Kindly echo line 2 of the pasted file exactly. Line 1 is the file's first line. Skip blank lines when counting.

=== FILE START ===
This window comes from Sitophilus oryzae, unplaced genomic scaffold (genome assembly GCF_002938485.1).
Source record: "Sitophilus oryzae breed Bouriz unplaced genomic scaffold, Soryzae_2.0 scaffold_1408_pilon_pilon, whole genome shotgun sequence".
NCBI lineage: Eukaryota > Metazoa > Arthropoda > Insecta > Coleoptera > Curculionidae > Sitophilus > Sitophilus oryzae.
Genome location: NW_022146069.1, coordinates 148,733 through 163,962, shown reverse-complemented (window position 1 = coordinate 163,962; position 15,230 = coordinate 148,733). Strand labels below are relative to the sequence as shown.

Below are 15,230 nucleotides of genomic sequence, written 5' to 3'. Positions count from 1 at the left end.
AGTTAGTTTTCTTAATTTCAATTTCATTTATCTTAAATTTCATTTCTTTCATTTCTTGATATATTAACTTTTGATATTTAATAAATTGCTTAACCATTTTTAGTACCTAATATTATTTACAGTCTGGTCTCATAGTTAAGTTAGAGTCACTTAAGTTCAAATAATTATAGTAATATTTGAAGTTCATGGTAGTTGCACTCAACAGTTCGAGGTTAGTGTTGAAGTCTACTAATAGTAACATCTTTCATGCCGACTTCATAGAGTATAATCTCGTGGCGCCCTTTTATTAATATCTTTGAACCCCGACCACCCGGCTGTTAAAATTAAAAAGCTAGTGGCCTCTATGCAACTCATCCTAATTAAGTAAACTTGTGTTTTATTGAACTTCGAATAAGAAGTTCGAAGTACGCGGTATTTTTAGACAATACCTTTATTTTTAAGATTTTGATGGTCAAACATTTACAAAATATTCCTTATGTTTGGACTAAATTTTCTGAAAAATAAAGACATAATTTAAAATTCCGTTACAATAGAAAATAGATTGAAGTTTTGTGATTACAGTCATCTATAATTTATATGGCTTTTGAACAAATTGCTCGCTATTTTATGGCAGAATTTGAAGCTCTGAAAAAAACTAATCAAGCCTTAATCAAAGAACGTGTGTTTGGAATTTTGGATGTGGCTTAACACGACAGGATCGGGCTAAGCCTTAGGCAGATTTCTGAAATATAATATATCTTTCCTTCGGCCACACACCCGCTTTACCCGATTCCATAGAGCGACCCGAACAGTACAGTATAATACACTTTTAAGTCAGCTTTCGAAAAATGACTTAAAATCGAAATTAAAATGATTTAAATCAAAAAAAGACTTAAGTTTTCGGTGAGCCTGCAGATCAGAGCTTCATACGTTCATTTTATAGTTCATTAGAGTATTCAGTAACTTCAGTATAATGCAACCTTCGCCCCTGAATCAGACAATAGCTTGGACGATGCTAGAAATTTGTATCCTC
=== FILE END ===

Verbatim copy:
Source record: "Sitophilus oryzae breed Bouriz unplaced genomic scaffold, Soryzae_2.0 scaffold_1408_pilon_pilon, whole genome shotgun sequence".